Free Speech Servers, App Stores, And Maybe Free Speech Hardware Manufacturers Will Materialize, Perhaps As Far Away As Other Countries!

By Justin Brady

As big tech teams up with select media counterparts to suppress conservative views, many left-leaning Americans and Democrats have been quick to remind them of their love for the free market — suggesting conservatives should just build their own apps. But the left and the right should agree on this: None of us wants that.

After the removal of Parler from Apple, Google, and Amazon Web Services (AWS), and censoring of the president on Twitter and Facebook, lefties had a clever retort for whiny-righties: If you don’t like it — leave. That’s fair. The idea is this: Conservatives and/or free internet speech lovers should create their own apps, servers, internet service providers (ISP), computer companies, etc. But here’s the problem: They will.

Parler, an app created to protect free speech, is only the first in the oncoming technology onslaught, finding a Russian tech company more accepting of free speech than an American company, Amazon. Parler’s removal from the internet may very well have been the shot heard ’round the world in a pending tech civil war. Meanwhile, Facebook, which is reportedly just as responsible (if not more) for allowing the Capitol rioters to organize using its service, remains online and unscathed.

The second shot may have well been an Idaho ISP placing blocking measures for Facebook and Twitter, because of customer concerns. Coming soon, an entire market aimed at free speech and conservative or libertarian ideas. Free Speech Servers, Free Speech App Stores, And Maybe Free Speech Hardware Manufacturers Will Materialize, Perhaps As Far Away As Other Countries!

Expect a major rise in VPN, and encrypted messaging services, as people’s social media fear sets in. Will this even be the moment Google starts to lose market share to privacy-focused search engines such as But it won’t stop at apps, servers, search engines and hardware. Governments are also taking sides, potentially fueling the movement.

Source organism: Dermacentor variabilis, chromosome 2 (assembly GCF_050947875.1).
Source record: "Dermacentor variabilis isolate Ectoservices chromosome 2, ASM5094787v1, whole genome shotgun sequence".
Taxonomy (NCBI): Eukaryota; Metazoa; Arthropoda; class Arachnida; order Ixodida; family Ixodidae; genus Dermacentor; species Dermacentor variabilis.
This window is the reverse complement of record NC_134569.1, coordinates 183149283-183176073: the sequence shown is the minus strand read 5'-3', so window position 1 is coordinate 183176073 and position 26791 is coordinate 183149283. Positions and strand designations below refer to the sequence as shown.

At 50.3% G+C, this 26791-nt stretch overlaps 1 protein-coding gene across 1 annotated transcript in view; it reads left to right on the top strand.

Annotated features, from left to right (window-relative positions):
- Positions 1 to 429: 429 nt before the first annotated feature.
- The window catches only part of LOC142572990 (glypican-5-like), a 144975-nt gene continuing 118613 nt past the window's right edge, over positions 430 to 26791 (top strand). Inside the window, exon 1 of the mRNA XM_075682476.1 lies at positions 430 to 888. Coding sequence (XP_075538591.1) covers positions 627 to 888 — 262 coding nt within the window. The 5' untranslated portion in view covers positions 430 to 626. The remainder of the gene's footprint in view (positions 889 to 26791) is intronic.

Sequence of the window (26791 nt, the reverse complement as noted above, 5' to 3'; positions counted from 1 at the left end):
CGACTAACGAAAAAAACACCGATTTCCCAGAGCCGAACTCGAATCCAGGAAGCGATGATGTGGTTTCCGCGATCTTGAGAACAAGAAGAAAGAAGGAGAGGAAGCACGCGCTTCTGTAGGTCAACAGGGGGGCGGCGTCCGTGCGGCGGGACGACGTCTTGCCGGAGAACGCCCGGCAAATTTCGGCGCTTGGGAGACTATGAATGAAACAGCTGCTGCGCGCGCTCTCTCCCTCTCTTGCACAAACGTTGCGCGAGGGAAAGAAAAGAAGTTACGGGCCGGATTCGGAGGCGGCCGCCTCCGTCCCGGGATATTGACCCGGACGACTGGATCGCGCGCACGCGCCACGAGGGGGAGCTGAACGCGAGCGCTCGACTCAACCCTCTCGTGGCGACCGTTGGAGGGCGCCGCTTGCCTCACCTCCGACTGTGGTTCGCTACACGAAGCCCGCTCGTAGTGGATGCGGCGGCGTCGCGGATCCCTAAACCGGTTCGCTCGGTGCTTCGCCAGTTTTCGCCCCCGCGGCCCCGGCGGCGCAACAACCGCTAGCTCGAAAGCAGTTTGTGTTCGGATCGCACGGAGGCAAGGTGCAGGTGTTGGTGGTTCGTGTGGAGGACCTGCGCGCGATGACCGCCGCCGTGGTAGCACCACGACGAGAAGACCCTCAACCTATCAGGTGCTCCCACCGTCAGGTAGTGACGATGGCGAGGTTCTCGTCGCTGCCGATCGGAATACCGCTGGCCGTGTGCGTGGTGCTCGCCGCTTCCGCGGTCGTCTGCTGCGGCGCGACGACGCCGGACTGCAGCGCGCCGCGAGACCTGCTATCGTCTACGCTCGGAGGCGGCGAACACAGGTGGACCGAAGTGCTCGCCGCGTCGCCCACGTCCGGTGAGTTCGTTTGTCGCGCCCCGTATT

Uganda cut off social media because of election concerns, prompting Twitter officials to ironically care about themselves being censored. Mexican President Andres Manuel Lopez Obrador has condemned Twitter and Facebook for censoring President Trump, and Australia, Poland, Germany, and other countries echo those concerns.

In an apparent damage control attempt, Jack Dorsey, Twitter’s founder, posted a sorry, not sorry Twitter thread, seemingly admitting left bias, on the tail end of another apology, again seemingly admitting left bias around Twitter’s takedown of the New York Post’s reporting about Hunter Biden.

Oliver Darcy at CNN has suggested that cable companies take down news stations like Fox News for their conservative bias, yet is completely unaware his own station is the opposite side of the same coin. In addition, Cumulus Media has threatened to fire show hosts for discussing election fraud.  But while we should all love and seek truth, it also shouldn’t be a partisan pursuit.

Just as we allowed certain show hosts to peddle Russian collusion nonsense for years, we should allow conservative hosts to shovel election fraud nonsense. I hate nonsense just like you, but we should let the discussion take place in the open, with a healthy dose of conflict, not pushed into each party’s respective dark corner of the web.

As we lay the foundations of two separate internets, and the possible creation of left and right tech companies, we can choose instead to stop the communication breakdown. It’s quite simple. Since both righties and lefties (for now) seemingly agree in a free market solution, let your money talk. If you believe discussion across cultural, political and social lines makes us uniquely American, subscribe to media sources that encourage objectivity and opposing voices, like this very paper, which requested my conservative view on this topic.

Read Politico, which requested and refused to remove a recent piece by conservative radio host Ben Shapiro, despite staff outrage. Buy a subscription to Spotify, which hasn’t bowed to similar criticisms when it acquired “The Joe Rogan Experience.” Pay advertising only to sources that believe all voices, despite how loony they may be, should be allowed to contribute.

As a person who amplifies great ideas for companies and individuals as a career, I know voicing opposing and controversial ideas leads to breakthrough solutions neither side considered. Many times, you share a lot more in common than you think. I want to read my friend’s feeds on the left and my friend’s feeds on the right, even if they’re angry. I want to have an open discussion across political views on the internet. I want to be corrected when I’m wrong, and challenged. I hope you want that too, but let me warn you, especially all my lovable lefties in this moment: Don’t force conservatives to make their own apps, ISPs, and technology. Because they will likely do just that.

This news was originally published at Des Moines Register.